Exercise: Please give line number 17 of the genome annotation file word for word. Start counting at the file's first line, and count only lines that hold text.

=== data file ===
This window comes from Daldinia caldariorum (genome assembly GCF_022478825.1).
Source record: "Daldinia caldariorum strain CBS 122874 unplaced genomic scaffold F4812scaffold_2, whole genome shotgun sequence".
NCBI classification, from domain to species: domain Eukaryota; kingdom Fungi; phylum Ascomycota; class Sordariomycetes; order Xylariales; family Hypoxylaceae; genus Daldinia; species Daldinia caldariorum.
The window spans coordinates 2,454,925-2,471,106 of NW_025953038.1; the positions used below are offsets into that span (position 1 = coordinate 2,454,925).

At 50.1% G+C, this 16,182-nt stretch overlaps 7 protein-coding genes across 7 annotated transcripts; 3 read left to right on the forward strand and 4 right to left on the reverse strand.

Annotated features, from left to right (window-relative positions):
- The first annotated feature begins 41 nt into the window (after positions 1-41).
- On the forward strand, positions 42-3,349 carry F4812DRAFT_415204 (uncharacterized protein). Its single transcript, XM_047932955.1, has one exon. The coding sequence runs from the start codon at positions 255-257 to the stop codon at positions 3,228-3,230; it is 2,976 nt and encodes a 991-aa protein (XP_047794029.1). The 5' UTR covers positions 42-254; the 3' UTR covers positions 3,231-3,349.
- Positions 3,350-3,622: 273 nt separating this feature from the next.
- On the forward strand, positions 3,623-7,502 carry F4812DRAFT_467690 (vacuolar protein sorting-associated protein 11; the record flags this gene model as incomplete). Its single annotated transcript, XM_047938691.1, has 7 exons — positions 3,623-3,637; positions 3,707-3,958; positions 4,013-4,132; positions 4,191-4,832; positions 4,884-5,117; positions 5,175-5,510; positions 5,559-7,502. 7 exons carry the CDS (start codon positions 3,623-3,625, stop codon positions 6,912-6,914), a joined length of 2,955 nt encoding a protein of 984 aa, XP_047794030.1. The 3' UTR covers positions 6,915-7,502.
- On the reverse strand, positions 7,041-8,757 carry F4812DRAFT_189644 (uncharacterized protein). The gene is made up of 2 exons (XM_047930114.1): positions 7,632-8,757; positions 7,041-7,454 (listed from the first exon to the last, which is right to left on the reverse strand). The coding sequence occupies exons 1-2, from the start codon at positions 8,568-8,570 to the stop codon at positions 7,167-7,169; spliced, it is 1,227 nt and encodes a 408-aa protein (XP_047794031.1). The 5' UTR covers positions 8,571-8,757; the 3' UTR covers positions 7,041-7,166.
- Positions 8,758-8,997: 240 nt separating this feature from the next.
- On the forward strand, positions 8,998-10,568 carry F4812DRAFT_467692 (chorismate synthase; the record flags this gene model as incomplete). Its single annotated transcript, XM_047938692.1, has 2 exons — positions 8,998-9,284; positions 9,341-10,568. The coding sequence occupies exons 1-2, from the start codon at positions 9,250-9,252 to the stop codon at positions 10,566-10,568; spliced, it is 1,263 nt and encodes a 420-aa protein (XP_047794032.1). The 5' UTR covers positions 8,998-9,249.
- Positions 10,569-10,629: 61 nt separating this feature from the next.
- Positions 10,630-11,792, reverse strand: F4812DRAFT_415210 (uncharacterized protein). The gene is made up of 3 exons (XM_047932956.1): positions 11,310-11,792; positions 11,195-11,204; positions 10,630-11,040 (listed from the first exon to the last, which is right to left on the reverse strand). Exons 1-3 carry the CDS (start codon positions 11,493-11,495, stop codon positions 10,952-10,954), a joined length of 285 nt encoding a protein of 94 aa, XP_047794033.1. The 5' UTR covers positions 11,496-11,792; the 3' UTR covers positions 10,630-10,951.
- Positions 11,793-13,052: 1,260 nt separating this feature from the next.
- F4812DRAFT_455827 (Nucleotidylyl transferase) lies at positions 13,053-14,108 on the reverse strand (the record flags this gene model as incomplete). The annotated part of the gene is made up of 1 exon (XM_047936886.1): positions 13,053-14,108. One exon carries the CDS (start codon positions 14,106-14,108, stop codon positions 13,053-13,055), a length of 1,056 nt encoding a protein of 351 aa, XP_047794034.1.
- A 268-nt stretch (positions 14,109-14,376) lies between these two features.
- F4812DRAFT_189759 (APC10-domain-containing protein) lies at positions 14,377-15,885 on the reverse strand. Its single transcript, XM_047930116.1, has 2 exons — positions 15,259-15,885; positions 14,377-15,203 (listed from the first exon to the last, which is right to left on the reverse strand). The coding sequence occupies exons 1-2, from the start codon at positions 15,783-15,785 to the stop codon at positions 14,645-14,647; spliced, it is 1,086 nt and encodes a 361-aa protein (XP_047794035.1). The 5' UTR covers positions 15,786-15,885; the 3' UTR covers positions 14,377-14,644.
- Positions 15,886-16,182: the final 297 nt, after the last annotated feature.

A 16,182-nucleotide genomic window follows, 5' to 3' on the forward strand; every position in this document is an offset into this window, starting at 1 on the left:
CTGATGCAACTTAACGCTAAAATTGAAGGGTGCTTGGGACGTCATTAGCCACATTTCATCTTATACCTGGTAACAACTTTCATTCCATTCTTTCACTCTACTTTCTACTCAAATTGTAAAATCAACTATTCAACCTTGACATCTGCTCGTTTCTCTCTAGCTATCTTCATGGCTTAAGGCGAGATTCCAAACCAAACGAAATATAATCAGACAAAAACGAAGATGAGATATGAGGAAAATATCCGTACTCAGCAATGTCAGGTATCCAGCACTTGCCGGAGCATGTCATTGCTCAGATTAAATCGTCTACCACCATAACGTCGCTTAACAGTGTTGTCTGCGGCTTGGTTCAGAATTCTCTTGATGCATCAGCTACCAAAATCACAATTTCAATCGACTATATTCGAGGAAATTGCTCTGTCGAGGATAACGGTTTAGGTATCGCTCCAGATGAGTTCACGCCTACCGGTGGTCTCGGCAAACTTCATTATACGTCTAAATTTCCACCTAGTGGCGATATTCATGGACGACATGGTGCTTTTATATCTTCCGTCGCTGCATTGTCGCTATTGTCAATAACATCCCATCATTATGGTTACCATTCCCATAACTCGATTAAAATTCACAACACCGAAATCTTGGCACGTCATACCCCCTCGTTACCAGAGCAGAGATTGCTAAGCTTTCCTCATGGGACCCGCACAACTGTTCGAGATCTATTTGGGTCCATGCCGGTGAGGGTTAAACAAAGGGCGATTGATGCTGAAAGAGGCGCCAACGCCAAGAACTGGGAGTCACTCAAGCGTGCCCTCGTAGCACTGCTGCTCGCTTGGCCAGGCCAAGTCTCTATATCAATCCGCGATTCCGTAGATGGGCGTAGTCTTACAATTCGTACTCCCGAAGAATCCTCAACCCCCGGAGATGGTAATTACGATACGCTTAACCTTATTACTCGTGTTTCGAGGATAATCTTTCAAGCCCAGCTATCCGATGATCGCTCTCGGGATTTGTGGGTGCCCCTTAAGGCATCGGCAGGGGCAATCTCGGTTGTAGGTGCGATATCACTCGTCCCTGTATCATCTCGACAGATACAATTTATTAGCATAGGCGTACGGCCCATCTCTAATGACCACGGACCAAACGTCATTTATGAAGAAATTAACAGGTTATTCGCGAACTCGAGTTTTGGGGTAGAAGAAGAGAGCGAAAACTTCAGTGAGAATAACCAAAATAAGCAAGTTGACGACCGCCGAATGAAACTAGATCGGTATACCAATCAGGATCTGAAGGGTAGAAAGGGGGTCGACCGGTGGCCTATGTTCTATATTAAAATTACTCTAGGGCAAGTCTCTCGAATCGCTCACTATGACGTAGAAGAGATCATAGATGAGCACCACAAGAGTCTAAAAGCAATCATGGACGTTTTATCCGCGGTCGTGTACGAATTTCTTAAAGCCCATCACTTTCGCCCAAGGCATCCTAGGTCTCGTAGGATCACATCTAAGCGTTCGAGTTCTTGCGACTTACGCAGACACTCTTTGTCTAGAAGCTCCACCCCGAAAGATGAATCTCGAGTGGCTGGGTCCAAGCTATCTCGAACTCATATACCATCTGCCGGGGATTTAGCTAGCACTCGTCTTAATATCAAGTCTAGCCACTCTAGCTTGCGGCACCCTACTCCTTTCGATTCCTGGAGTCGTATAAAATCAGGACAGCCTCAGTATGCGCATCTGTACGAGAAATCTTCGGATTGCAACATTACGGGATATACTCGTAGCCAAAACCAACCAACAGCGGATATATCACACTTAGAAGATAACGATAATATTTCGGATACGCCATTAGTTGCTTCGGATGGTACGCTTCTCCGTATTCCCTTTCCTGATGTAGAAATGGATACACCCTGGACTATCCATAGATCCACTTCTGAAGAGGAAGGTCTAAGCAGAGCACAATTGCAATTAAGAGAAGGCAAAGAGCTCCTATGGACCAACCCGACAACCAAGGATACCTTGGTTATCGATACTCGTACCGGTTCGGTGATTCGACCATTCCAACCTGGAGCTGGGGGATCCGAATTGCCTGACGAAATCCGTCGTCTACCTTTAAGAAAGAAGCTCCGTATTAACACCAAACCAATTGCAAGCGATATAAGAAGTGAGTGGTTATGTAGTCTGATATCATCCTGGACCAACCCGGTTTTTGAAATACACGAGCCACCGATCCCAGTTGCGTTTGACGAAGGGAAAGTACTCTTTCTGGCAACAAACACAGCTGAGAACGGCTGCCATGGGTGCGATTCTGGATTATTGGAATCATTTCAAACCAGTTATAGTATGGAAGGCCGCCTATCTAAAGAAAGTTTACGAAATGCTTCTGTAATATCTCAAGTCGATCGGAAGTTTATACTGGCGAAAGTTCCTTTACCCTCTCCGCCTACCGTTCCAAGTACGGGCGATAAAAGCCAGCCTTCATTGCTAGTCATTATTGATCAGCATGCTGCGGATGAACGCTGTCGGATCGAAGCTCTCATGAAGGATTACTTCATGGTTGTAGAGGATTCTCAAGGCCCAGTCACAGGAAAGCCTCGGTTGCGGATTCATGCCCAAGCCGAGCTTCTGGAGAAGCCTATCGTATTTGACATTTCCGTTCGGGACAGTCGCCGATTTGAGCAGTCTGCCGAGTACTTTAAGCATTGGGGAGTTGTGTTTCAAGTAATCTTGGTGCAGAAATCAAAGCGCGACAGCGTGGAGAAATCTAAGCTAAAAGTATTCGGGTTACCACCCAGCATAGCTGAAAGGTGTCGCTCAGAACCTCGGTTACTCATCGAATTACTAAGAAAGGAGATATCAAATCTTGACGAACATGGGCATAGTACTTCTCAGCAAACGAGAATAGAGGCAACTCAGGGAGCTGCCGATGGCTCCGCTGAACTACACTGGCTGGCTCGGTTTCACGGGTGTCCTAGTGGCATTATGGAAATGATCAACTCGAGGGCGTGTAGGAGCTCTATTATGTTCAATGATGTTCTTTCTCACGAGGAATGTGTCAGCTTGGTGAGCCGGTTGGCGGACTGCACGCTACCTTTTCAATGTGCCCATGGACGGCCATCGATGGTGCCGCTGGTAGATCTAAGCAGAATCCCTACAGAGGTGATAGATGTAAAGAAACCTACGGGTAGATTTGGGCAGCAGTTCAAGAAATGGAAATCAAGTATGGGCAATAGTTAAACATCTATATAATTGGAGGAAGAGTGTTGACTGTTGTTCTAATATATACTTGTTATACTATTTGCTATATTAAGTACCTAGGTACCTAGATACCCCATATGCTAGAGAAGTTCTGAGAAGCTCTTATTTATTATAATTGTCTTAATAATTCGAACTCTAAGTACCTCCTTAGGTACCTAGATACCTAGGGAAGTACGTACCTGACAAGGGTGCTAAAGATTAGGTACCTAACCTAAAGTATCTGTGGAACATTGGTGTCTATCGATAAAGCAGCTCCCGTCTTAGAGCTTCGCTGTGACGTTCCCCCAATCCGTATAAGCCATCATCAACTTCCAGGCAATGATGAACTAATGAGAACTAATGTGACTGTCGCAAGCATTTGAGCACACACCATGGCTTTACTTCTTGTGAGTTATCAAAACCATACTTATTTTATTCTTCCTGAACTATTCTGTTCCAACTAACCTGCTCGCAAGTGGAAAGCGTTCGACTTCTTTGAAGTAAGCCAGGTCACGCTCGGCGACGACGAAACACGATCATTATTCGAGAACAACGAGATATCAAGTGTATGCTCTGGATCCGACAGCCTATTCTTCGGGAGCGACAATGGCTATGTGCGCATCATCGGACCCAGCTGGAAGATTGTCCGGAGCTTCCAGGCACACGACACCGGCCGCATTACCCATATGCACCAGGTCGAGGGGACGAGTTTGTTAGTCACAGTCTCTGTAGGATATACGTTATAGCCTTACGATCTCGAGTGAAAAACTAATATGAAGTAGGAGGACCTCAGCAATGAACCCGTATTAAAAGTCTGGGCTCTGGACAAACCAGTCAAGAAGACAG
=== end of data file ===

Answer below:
- F4812DRAFT_455827 (Nucleotidylyl transferase) lies at positions 13,053-14,108 on the reverse strand (the record flags this gene model as incomplete). The annotated part of the gene is made up of 1 exon (XM_047936886.1): positions 13,053-14,108. One exon carries the CDS (start codon positions 14,106-14,108, stop codon positions 13,053-13,055), a length of 1,056 nt encoding a protein of 351 aa, XP_047794034.1.